The 2009 Montara offshore oil spill and its consequences were anything but expected. Originating from an offshore well in the Timor Sea 140 nautical miles off the coast of Australia and 50 nautical miles from the exclusive economic zone (EEZ) boundary with Indonesia, it is a quintessential example of transboundary pollution from offshore activities and is still the subject of unresolved and heated debates between Australia and Indonesia. This chapter first briefly examines the circumstances of the Montara blowout and spill, the extent of its transboundary effects and the conclusions from the investigations carried out by Australia. The remainder of the chapter reviews the administrative and legal mechanisms and steps taken by the government of Australia and PTT Exploration and Production Australasia (PTTEP-AA), the oil operator, and their compliance with international law. It distinguishes three successive phases: firstly, the oil spill preparedness; secondly, the oil spill response; and thirdly, the mechanisms for compensation. For each phase, the factual, administrative and legal circumstances of the Montara spill are contrasted with the applicable international legal framework.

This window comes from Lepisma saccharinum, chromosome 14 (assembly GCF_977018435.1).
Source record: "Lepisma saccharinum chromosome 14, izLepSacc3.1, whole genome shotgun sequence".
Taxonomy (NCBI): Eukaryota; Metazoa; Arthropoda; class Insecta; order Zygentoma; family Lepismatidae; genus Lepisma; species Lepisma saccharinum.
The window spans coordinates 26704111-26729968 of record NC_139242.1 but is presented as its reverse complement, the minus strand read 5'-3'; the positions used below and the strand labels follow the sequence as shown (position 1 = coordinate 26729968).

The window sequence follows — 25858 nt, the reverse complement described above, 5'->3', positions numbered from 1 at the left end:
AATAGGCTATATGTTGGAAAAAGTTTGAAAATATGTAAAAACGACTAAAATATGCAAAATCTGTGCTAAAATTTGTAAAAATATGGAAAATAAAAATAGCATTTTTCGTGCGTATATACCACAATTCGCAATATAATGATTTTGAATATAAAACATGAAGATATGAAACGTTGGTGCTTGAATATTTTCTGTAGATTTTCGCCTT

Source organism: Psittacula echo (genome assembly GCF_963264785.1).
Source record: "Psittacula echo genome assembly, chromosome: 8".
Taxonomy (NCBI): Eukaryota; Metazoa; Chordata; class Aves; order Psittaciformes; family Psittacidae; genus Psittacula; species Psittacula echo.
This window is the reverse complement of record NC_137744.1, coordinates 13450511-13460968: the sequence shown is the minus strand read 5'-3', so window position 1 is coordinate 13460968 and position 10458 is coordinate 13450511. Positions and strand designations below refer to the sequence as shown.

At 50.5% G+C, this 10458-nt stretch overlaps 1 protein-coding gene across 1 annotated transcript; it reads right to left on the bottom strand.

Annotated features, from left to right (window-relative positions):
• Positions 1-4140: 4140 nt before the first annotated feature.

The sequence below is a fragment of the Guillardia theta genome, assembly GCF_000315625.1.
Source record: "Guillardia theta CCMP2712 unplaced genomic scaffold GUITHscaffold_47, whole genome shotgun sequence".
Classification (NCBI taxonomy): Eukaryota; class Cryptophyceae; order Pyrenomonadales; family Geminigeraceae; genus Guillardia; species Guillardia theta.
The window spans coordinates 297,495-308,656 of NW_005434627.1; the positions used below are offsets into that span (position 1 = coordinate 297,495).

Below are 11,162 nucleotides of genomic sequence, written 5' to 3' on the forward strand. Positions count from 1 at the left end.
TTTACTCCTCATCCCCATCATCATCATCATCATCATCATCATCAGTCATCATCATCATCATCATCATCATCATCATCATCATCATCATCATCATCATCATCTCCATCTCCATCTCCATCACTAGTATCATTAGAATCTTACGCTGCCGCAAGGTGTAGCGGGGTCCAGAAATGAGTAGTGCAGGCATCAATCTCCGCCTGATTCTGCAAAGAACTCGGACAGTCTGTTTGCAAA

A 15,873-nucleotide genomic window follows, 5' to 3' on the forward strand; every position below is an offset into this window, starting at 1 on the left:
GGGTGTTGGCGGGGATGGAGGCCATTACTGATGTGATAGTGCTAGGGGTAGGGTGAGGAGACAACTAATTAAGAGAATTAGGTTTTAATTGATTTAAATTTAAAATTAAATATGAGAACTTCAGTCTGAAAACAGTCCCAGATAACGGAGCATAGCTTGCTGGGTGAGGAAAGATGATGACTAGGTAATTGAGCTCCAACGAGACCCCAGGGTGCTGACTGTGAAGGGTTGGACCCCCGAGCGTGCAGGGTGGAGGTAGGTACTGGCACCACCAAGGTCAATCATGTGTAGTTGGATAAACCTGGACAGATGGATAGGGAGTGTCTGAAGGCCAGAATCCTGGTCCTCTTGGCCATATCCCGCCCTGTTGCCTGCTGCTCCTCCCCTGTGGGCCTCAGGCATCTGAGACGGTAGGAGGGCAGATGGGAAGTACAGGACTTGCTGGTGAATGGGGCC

Youna Lyons, Luu Quang Hung and Pavel Tkalich
Identification of those insular coral reef formations that qualify as land areas capable of a sovereignty claim and of generating maritime zones is a critical element of the legal discussion relating to the maritime disputes in the South China Sea. This chapter discusses the determination made by the Arbitral Tribunal. First, the chapter presents the main elements of the Arbitral Tribunal’s reasoning and findings. Second, these findings and the approach of the Arbitral Tribunal are compared with the decision rendered by the International Court of Justice in Nicaragua v Colombia. The third section investigates what it means for a reef to qualify as land territory and which ‘high tide’ should be considered. The fourth section discusses the issue of permanence above the sea of high-tide features. Finally the fifth section proposes an application of the South China Sea Arbitration Final Award to the many other insular geographic formations in the South China Sea, the status of which has not been determined by the Arbitral Tribunal.